Andrew Bailey, Gov. Mike Parson’s general counsel for the past year, is stepping into Missouri’s attorney general role.
The Republican governor announced his selection Wednesday in a news conference at the state Capitol. Bailey, a Republican, was appointed to serve out the remaining two years of Eric Schmitt’s term after Schmitt was elected to the U.S. Senate earlier this month.
Bailey, 41, revealed plans to stay in the position longer with a commitment to run for the statewide office in 2024.
“I’ve practiced law in municipal, state and federal court. I’ve had the honor of leading soldiers to combat and the privilege of serving my state and my community as an attorney,” Bailey said at Wednesday’s news conference. “I’ve never taken the easy path. I’m battle-tested, and I am ready for this job.”
“I’m going to bring my leadership, my legal experience, my fighting spirit and all of the intellectual firepower I have to bear on this mission, and I will deliver victories for the people of this state,” he continued.
Parson said commitment to serving in the office was a sticking point in his selection process.
The state’s past two attorneys general didn’t serve full terms. Republican Josh Hawley was elected to the position in 2016 and then won a U.S. Senate run in 2018. Schmitt was appointed Hawley’s successor by Parson in 2019 and won his U.S. Senate bid three years later.
“Strength and stability are essential,” Parson said. “Transitions are rarely easy, and the Missouri Attorney General’s Office has had its share. Stability will be critical.”
Parson said the historical significance of appointing two people to the attorney general position was not lost on him. Most Missouri governor’s don’t appoint one, let alone two.
Bailey has never held an elected office, but was catapulted to one of the state’s most powerful.
Missouri’s attorney general can serve unlimited four-year terms. As the chief legal officer in the state, the position is responsible for providing legal advice to most state agencies, defending state laws from legal challenges, enforcing civil laws such as consumer protections and environmental laws, and handling all felony conviction appeals across the state. It pays approximately $116,436 per year.
“I’m prepared for anything that comes my way,” Bailey said. “Like I said, I’ve never backed down from a fight. I’m battle-tested, and I’m ready for this.”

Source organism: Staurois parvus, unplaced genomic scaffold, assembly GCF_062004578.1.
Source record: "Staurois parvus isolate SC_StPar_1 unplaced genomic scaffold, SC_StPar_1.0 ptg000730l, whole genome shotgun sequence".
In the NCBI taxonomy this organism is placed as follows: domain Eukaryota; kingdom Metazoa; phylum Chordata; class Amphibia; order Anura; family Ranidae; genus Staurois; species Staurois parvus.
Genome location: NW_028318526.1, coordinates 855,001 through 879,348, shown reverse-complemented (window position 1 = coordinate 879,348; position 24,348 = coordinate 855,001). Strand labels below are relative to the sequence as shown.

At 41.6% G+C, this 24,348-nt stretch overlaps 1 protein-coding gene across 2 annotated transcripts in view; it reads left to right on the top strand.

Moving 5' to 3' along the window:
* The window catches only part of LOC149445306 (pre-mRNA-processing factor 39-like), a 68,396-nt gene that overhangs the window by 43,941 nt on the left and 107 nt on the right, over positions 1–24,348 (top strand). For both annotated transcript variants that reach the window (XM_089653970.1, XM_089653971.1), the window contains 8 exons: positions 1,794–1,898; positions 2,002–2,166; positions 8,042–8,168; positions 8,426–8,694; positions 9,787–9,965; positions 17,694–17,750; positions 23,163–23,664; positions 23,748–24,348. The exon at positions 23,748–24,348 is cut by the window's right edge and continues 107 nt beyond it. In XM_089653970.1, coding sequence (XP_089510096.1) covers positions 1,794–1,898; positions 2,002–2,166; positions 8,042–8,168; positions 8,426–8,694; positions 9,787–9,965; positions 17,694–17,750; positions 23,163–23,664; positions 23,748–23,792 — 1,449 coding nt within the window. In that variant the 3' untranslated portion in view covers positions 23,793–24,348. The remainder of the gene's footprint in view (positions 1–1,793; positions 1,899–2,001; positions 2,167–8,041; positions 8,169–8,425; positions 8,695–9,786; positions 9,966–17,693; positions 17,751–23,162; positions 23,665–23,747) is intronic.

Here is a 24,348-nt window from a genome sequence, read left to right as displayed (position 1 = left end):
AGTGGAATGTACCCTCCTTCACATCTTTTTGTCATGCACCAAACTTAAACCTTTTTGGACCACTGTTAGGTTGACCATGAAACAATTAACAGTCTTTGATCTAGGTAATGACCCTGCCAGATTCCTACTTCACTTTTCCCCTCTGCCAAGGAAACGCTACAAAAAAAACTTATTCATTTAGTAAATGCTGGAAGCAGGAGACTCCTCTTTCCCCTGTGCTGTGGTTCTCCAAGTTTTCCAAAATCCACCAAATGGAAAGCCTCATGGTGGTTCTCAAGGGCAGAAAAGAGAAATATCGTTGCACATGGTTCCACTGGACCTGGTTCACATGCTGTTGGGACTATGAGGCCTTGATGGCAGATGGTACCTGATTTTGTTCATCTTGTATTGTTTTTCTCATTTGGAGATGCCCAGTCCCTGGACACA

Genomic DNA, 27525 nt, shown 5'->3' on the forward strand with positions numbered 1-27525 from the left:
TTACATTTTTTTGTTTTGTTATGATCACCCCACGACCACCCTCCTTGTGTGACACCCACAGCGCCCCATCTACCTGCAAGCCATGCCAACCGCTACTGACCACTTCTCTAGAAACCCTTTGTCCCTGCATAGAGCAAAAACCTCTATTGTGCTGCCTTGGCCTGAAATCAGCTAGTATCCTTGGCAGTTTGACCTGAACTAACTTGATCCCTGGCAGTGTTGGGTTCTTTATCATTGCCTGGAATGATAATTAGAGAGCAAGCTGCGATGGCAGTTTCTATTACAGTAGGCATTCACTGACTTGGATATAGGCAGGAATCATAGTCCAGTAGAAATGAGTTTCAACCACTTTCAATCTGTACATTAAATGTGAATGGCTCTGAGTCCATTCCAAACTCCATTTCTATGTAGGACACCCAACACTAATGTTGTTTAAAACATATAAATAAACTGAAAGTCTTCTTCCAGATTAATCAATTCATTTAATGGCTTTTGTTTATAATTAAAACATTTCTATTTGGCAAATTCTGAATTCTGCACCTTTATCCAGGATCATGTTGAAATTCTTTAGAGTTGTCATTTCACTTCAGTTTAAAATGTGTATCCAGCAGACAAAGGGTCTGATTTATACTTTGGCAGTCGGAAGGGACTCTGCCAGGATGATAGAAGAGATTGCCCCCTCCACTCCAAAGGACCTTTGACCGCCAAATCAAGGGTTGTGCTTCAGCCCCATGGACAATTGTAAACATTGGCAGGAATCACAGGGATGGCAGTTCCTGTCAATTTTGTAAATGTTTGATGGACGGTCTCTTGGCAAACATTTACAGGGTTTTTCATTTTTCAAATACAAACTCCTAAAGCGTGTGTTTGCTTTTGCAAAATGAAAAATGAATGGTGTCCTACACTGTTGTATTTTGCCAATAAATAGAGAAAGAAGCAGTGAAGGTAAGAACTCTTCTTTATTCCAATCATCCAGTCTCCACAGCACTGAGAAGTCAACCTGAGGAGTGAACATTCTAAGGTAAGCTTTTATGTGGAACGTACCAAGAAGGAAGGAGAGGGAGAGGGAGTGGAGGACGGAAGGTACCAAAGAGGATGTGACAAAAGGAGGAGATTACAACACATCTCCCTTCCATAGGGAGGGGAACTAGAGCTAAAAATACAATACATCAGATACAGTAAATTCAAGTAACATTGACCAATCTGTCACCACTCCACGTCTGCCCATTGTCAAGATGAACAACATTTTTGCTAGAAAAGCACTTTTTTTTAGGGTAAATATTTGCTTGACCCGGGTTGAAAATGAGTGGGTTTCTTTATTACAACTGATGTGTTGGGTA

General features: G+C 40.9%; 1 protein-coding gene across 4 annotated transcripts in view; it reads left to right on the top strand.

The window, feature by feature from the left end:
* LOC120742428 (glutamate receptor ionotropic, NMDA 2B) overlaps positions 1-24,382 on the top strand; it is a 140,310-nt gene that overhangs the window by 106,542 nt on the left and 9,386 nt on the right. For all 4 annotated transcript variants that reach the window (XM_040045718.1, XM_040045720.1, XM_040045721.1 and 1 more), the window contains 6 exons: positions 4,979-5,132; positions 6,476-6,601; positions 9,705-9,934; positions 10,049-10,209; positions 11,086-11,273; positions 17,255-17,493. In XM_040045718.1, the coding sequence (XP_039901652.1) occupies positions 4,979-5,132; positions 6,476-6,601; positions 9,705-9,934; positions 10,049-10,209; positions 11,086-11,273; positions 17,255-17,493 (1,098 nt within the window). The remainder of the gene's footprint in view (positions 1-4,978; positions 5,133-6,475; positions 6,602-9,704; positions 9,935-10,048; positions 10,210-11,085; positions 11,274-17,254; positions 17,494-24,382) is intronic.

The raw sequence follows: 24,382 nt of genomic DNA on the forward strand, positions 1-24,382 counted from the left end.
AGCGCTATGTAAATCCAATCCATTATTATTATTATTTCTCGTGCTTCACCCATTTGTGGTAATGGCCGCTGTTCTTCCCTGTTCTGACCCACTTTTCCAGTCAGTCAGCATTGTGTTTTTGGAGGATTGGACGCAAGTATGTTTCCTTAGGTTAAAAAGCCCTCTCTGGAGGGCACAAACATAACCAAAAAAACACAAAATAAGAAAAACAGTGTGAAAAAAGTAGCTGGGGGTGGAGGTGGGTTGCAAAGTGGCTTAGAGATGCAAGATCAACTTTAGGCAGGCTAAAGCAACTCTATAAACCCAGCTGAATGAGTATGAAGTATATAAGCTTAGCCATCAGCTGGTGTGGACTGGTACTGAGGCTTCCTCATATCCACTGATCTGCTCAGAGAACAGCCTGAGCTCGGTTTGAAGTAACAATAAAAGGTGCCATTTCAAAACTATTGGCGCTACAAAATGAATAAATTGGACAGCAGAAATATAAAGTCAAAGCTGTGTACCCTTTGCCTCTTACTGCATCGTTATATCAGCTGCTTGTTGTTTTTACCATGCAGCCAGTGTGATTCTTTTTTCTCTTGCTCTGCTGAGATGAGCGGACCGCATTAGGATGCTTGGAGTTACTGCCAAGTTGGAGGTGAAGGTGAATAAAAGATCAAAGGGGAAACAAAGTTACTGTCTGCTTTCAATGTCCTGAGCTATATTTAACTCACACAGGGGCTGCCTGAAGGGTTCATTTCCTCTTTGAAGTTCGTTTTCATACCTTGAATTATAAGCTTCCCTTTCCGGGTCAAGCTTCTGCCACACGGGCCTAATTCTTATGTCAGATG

The governor said he would do anything he can to support Bailey in an election campaign.
Bailey declined to say which of his predecessor’s lawsuits he’s interested in pursuing, citing the need to study case specifics before making judgments.
Schmitt has filed lawsuits to prop up a wide range of conservative positions, taking aim at social media companies for allegedly censoring free speech and suing school districts for requiring masks and conducting diversity training, which he labels critical race theory. Schmitt also sued the country of China for allegedly starting the pandemic; the lawsuit was tossed out by a federal judge.
“There’s a legacy of excellence that both general Hawley and general Schmitt are leaving behind that I intend to continue and carry on,” Bailey said. “We’re always going to look for ways to get better, but what I do know is that when Missourians who value liberty want someone to stand in the gap against federal overreach, I want to be the attorney general who does precisely that.”
Parson said he based his selection on five core principles: commitment to law and order, patriotism and respect for the Constitution, conservative and family values, and “someone who would promote calm and steady, while never afraid to fight for Missourians.”
The governor’s office had a shortlist of about five candidates for the position, with Bailey as the frontrunner for the past month, according to the Missouri Independent.
Parson said Bailey was instrumental in safeguarding local control during the state’s COVID-19 pandemic response by preventing mask and vaccine mandates and keeping schools open.
He has also been critical in working through the backlog of nearly 3,500 clemency applications the governor’s office inherited from previous administrations, Parson said. He led efforts to close more than 2,000 applications.
Bailey has also advised more than 100 judicial appointments Parson made during his time in office, which has reshaped about a third of the state’s judiciary.
The former prosecutor is credited with crafting talking points for the governor’s office after a St. Louis Post-Dispatch journalist discovered and reported on a security flaw on a state website. The governor’s office called for the criminal prosecution of the journalist, but the Cole County prosecutor declined to press charges after an investigative report found no wrongdoing.